My visit to Japan aquariums

tiger15

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Japan has the most public aquariums of any country, but most are tiny and tend to specialize in certain theme. I have the fortune to visit several on my recent trip to Tokyo and Hokkaido and will show case some pics here.

The first one I visited is the Sumida Aquarium in Tokyo, where the world’s biggest Nature Aquariums were installed by Takashi Amano in 2012 before he passed away a couple years later. There are many documentaries on how he set up these tanks, but seeing them in person is different from watching videos and pictures. The two tanks Amano personally directed installation are a 7m and 4m tanks, estimated to be 2400 and 1400 gallon. The 7m Iwagumi style tank, claimed to be the world’s largest Nature Aquarium, has the smallest fish, hundreds of cardinal tetra. The 4m jungle style tank has more varieties and size of fish and plants. There are two other Terrarniums in the hundred gallon range, probably not installed by Amano but by his ADA staff. The plants choice are mostly easy plants: trident and narrow leaf java ferns, bolbitis, hygrophila pinnatifida, anubias, cryptos, glossostigma elatinoides for carpet, and a few stem plants. As in Japanese gardens, very few colored red plants are used.

What is impressive in person is not the length of the tank, but the immense height and depth proportional to the length. It’s not that hard to set up a long but shallow tank, but setting up a tall and deep tank is hard and maintaining it is harder. There is a documentary that described how the big tanks were maintained during night hours when the aquarium is closed to public, using specially made extended pruning tools and occasional stepped in on suction cups on the walls to protect delicate carpet plants.

There are other exhibits including a marine big tank, reef tanks, jelly fish, and Penguins. I like to show case only the goldfish exhibit which is unique. Goldfish were originally developed in China for top view, and the exhibit coupled top view with lined patterns on the bottom in an artistic design.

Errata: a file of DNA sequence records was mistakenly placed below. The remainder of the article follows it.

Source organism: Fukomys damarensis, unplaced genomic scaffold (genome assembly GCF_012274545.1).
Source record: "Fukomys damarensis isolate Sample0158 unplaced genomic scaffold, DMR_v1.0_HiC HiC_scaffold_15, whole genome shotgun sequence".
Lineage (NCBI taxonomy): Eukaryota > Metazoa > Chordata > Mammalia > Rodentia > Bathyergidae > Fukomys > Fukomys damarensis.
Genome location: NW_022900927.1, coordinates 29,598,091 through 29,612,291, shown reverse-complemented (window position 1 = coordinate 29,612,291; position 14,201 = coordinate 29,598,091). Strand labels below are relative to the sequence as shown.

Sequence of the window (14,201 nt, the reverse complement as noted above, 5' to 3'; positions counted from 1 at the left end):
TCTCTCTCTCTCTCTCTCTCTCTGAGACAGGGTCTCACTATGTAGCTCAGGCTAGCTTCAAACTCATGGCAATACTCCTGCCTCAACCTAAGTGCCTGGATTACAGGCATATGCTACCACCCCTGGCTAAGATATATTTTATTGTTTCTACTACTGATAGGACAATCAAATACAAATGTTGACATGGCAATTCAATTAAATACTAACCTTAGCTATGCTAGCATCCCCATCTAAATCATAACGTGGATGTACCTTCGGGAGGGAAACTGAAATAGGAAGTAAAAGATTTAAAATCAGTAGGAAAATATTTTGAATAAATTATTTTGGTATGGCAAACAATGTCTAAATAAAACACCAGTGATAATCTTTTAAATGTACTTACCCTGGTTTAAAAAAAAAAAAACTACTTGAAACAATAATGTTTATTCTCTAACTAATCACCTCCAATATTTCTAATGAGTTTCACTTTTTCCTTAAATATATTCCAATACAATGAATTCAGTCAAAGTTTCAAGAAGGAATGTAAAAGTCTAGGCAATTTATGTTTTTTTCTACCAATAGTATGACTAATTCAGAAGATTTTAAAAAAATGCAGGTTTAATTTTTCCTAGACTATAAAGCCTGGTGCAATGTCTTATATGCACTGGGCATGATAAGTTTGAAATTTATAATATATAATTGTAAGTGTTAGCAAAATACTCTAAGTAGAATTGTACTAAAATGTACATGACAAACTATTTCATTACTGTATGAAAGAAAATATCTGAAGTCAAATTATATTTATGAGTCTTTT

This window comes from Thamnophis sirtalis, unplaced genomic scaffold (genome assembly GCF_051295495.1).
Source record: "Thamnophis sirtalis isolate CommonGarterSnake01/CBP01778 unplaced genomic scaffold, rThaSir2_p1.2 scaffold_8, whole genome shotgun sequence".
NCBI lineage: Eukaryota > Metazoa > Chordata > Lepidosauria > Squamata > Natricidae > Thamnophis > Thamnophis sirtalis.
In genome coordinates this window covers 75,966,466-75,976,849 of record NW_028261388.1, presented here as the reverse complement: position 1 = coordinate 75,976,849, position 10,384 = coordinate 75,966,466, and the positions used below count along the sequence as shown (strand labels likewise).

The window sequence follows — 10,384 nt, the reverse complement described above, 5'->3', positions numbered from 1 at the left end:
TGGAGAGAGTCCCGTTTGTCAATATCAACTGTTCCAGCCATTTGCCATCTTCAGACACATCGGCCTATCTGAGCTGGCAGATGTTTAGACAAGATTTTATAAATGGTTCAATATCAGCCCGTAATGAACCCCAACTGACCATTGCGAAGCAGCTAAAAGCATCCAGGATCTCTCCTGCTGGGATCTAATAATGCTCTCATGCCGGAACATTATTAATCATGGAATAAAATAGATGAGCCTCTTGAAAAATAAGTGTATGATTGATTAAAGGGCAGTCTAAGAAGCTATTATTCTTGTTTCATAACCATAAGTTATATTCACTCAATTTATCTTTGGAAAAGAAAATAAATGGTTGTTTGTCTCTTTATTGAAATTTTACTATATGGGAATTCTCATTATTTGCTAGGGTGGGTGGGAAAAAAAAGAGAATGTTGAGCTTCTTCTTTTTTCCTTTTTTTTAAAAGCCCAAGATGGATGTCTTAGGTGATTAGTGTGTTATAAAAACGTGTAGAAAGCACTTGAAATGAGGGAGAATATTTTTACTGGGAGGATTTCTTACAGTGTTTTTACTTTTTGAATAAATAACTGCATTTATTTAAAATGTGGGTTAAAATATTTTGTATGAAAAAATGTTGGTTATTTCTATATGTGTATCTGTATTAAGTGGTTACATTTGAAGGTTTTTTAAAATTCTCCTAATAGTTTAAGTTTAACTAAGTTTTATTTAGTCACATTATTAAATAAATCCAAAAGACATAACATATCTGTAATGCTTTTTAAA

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tiger15

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The second aquarium I visited is a themed aquarium in a Hokkaido lake I cruised where the mysterious Marimo balls were named after. We can’t dive into the lake to see the Marimo balls, but a small aquarium explains how the balls are formed in nature. They range in size from a peanut to basketball. Marimo balls cannot be replicated as those sold in aquarium shops are made of different algae species.
 

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tiger15

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The third aquarium I visited is a museum in northern shore of Hokkaido, showing some strange marine life in the sea separating Japan from Russia known as Okhotsk Sea. The sea is frozen every winter and receives flux of ice from Amur river. The tiny slugs look and flap wings like fairy angels. There are conch shell dwellers analogous to Tanganyikan shell dwellers, but stranger. There are cold water shrimp and a strange wolf eel.
 

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three-fingers